Passion Returns: My Review


The 1994 musical Passion–with a score by Stephen Sondheim and a book by James Lapine–was an adaptation of the 1981 Italian film Passione d’Amore, about a sickly, unattractive woman who fixates on a handsome soldier in 19th Century Italy and wills him to love her back.

I loved the movie because they pulled all the stops out with the characterization of the woman, Fosca, who was practically grotesque and Glenn Close-like in her ardor, making for some very bold dramatics. The more outrageously this story is told, I’ve found, the more resonance it has, because Fosca’s poetic heart and manipulative skills are extra effective when they’re shown surmounting a lot of personal obstacles.

By time the Broadway version debuted, Tony winner Donna Murphy was playing a slightly more toned down Fosca–less of a gargoyle, if deeply moving–though lowbrow audiences still found the plot repellent and absurd, not believing the love match could have ever happened, even in a musical.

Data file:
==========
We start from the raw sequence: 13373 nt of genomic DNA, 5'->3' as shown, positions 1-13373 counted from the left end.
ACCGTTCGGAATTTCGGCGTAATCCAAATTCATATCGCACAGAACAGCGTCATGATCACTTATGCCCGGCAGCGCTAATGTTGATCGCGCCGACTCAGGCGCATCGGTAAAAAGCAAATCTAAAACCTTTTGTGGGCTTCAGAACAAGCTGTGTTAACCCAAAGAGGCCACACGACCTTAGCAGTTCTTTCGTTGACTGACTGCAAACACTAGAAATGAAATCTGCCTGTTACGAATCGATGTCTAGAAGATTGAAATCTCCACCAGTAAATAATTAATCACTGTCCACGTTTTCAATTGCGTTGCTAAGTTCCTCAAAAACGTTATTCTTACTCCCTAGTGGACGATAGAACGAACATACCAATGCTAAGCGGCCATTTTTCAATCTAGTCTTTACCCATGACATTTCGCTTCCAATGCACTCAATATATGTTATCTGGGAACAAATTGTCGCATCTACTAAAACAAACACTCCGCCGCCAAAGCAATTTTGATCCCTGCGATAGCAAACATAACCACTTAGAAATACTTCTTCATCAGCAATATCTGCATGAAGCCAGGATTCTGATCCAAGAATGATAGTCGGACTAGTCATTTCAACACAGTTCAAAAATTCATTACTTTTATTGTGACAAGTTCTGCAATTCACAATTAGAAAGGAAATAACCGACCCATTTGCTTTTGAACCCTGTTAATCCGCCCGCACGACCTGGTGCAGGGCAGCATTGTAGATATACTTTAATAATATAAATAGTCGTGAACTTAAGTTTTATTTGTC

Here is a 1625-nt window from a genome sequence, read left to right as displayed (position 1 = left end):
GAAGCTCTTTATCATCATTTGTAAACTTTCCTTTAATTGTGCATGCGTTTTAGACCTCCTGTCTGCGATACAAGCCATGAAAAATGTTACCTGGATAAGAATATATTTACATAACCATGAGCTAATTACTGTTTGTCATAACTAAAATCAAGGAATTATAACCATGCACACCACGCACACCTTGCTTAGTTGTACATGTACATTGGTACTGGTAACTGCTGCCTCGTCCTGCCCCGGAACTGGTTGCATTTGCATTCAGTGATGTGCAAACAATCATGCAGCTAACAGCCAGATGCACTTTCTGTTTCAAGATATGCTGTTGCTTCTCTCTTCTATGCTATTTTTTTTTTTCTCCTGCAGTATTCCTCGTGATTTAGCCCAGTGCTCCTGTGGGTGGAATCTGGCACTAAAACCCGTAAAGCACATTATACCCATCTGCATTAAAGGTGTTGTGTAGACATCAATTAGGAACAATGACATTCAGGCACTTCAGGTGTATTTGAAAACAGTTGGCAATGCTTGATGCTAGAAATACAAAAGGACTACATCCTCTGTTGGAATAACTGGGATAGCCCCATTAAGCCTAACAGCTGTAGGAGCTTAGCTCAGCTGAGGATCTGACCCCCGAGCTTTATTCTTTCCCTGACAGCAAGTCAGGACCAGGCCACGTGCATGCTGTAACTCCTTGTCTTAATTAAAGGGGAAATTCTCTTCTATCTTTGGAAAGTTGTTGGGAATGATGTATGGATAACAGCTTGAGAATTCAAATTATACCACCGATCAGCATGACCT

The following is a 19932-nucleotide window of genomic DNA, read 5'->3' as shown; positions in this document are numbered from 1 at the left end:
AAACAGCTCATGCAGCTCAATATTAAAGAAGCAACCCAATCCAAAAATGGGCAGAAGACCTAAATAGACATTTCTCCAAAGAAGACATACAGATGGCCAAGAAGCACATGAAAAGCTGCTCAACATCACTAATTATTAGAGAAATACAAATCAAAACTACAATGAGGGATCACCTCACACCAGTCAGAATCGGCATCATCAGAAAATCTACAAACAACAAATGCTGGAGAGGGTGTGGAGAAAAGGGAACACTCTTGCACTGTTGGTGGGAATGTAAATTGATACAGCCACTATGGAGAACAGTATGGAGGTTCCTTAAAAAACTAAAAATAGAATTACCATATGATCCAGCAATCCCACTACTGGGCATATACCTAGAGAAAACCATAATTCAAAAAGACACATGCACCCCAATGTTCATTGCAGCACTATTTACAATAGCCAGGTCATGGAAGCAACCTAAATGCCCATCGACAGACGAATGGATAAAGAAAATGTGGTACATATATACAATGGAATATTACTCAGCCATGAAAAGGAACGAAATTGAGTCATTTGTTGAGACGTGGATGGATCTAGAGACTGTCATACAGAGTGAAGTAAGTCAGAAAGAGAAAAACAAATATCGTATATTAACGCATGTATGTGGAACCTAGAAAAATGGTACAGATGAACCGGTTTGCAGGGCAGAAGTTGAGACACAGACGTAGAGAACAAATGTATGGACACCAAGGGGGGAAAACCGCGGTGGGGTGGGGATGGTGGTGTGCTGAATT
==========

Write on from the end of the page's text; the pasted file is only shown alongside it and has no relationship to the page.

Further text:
In the new John Doyle-directed version at the CSC, Fosca is played by Judy Kuhn, who takes it a notch even further down. Sans makeup (except for some pasty touches), she looks OK and is hardly wasting away. And she doesn’t play up the character as a tenaciously clutching oddity who comes off like a gorgon on first impression. Kuhn sings beautifully and approaches the piece with subtlety, but just like with this season’s other plain Jane who becomes awakened by love–Jessica Chastain in The Heiress–I could have used a lot more fire and brimstone.

Ryan Silverman is good as the conflicted soldier and Melissa Errico is terrific as his married love interest (before Fosca wheedles him away), and the staging is fluid, albeit on the expectedly scaled-down set (a marble floor, some chairs, a mirror, etc).

The result is a polished Passion, but one that didn’t erase the fact that, while this intermissionless chamber musical has some haunting beauty and strong set pieces, it doesn’t boast one of Sondheim’s greatest scores and the result borders on the dullish at times.

And you can call me grotesque and ugly for saying so.